Successful and highly vocal campaigns to promote public transport in European cities have thus turned into narratives of threat and danger. Any idea that urban public transport might become a pleasant, convivial public space seems doubtful. How do we help an elderly to enter the bus, when body contact, especially to potential risk groups, is prohibited? How do we build bonds of community and responsibility through sharing a transport mode, if we are governed by fear and social distancing?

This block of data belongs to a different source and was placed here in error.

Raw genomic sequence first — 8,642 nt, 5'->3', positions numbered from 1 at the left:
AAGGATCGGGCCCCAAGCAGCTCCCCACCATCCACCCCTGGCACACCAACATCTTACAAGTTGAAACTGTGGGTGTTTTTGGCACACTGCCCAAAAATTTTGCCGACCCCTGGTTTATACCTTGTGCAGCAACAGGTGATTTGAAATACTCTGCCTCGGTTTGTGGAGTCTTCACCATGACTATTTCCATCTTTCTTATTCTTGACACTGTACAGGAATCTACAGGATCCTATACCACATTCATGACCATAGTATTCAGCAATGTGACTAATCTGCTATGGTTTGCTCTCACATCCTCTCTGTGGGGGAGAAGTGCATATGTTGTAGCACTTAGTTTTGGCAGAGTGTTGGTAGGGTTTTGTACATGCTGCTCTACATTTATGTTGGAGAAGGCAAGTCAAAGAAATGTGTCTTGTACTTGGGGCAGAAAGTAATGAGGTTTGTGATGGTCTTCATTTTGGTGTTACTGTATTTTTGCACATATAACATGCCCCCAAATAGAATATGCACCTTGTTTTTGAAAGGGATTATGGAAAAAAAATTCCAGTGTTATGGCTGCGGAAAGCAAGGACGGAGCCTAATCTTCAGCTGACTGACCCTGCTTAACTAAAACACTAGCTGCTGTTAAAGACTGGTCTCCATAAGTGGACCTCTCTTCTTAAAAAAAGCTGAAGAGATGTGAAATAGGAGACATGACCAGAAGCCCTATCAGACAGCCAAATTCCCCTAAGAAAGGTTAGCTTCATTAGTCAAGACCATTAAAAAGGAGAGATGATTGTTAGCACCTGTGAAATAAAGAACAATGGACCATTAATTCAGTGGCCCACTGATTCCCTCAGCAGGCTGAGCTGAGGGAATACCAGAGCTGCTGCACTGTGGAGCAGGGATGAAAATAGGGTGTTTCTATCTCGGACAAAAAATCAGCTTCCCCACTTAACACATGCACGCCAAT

Passenger numbers have drastically decreased during the lockdown, leading some to question whether ‘the coronavirus has killed off public transportation across the world’ for good. How long this suspicion will last, we can only guess. However for now, public transport usage remains at a low-level across Europe, despite many countries partially releasing their lockdowns. The fact that buses and metros were among the first sectors to introduce obligatory face covering, may have only increased anxiety surrounding them. Social distancing, masks, and gloves make the otherwise invisible virus present on public transport, providing a dilemma for public transport providers as they balance the competing demands of comfort, safety and revenue.